In Somers Point, a summer breeze whistles off the bay across an open-air counter laden with cold littlenecks on the half-shell and bowls of creamy chowder brimming over, much as it has for 29 years at "Smitty's" Clam Bar.

In Cape May Point, not far from the watchful gaze of the old WWII Lookout Tower, good things are perking again at the recently revived 1930s-era general store — now called The Red Store — thanks to Deanna Ebner and her chef-husband, Lucas Manteca, who's churning gelati from local berries and simmering down fresh tomatoes with brown sugar and cumin into an addictive "jam" to be drizzled over house-ground sausage sandwiches on fresh-baked biscuits.

Nearby in downtown Cape May, in The Magnolia Room of the 19th-century Chalfonte Hotel, the Sisters — Lucille Thompson, 83, and Dorothy "Dot" Burton, 85 — are going about their kitchen routines much as they have for most of the summers they've worked here since arriving with their mother as young girls more than 70 years ago. Burton makes the chicken and the breakfast biscuits. And Thompson keeps repeating her delicious decades-old "mistake," adding scoops of Breyers vanilla ice cream to the yeasty dough of hand-shaped dinner rolls that are so good, they'd make a grown man beg for more. I know it's true, since I was doing the begging, waiting hungrily for the Magnolia's legendary fried chicken and crab cake dinners in the big dining room of this Civil War-era hotel, where horse-drawn carriages still clip-clop past the old screen doors.

If all had gone according to my original Shore dining plan, I likely wouldn't have been at the Chalfonte or waiting in the formidable line at Smitty's either. Both had no doubt long caught my eye in passing. But with so many new offerings each year, I've usually been too diverted by the fresh and unknown to pause.

This summer, though, I was thankful for the classics — both revived and still thriving — after a rocky start by some of the more high-profile, independent restaurant debuts at the Jersey Shore in 2012 (last week's Revel offerings, notwithstanding).

The best of those meals — at Salt Ayre in Ventnor — was only a partial success. This casual, white-tiled shoe box of a BYO was conceived as the more-affordable sibling to the LoBianco family's self-named restaurant in nearby Margate. And indeed, with most entrées around $20 or less, I found plenty to like with house-made Italian fennel sausage over rosemary-infused beans, an outstanding burger made from house-ground chuck, a delicate lemon sole with brown butter and capers, and a tasty pulled barbecue chicken with sherry creamed corn, even if it was naked without some sort of roll (chef Nick LoBianco promises that a cheddar biscuit is in the works).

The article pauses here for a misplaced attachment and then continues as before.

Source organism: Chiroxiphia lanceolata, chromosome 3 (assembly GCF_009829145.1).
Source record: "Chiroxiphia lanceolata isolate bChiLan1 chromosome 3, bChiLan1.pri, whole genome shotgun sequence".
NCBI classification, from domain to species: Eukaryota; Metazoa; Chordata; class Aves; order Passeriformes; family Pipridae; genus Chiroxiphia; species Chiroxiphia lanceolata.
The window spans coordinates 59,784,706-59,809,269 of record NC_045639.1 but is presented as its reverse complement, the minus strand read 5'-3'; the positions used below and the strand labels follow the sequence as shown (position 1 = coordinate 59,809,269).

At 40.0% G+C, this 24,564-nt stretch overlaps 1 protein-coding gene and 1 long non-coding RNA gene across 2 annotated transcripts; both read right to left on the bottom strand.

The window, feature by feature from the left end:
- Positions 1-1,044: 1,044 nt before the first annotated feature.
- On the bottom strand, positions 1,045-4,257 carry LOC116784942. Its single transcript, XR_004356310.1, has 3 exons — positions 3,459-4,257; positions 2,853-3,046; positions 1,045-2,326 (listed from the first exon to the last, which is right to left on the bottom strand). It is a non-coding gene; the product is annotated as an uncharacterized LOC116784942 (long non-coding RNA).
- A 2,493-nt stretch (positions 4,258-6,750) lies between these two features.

The beginning of the meal, though, was off, from stale rolls for the fried shrimp sliders, to a heavily creamed vegetable gratin, and raw oysters that weren't quite cold enough on their awkward bed of overly large ice cubes. And speaking of awkward, the LoBiancos' determination to use only young family and friends as servers rides a delicate line between cute and amateurish that, once the demanding summer crowds pick up (about now), risks testing some patience.

I can only imagine their reaction to a higher-stakes meal at Philippe Chin. The local dinerati was buzzing with blast-from-the-past anticipation when Chin — the flamboyant Parisian chef who made his Asian-fusion mark at Chanterelles and Philippe at the Locust Club — announced his return to the region after a dozen years away. Chin has landed at the former Tucker's, a grand Victorian outpost on the bay in Somers Point, after culinary wanderings to Augusta, Washington, and Saratoga Springs. Our early visit, though, was anything but grand, with off-kilter service and an expensive menu that was too broad, dated, and poorly cooked. The chicken lettuce wraps were a lukewarm homage to P.F. Chang's. The goat cheese ravioli were gummy in bland cream tinted pale green with "Asian pesto." The ginger-and-sugar-dusted tuna sashimi was "bruléed" to leathery strips. The classic coq au vin was flavorful. But the braised veal short ribs were so wrong — just bone and fatty gristle with a few shreds of jerky-tough meat — that our waiter took the $26 dud off the bill, while Chin, in shorts and chef coat, sat obliviously on the restaurant's deck, puffing a cigarette and petting a neighbor's bulldog.

The charm factor was in greater abundance across the street at Latz's by the Bay, the adorable cottage with a water view, where blazer-clad Andrew Latz can be seen leading guests through an ivy-covered trellis to the patio, or inside to the bright and homey rooms. This is Latz's first venture at the Shore since his family sold the Knife & Fork, and it's impossible not to cheer for his earnest attempt to leap from the classic fish-house genre to a modern and seasonal BYO. But there just wasn't enough finesse in the cooking here to merit the upscale prices, whether it was an exceedingly bland red snapper with spaghetti squash, a sorely overcooked duck, or softshells crusted in so much corn meal that it was like eating hush puppies stuffed with crab. Alas, Latz has parted ways with his chef since our meal and plans to bring back some much-requested K&F oldies like lobster Thermidor and baby flounder. "I'm like Shirley Temple," says Latz, now 57, explaining the retro drift. "Everyone still sees me as a kid from the old days."

With two high-end misfires already hurting my wallet in Somers Point, it was only natural that we should lower the ambition bar and try our luck on the half shell just a few doors down Bay Avenue at the Clam Bar. Long known as "Smitty's" in honor of marina-owner Bill Smith, who started with a three-sided outdoor counter as a box lunch clam shack for fishermen in the 1960s, it has absorbed the adjoining bait shop and outboard-motor repair shop in the nearly three decades since Pete Popovic and the late Dennis Dixon took over. With Pete still in the kitchen cranking out 600-plus meals a day, and his wife, Patrice Viola-Popovic, running the young and friendly staff (many offseason schoolteachers), the Clam Bar remains true to the spirit of the straight-ahead, no-frills seafood shack that has become all too much of an endangered species at the Shore.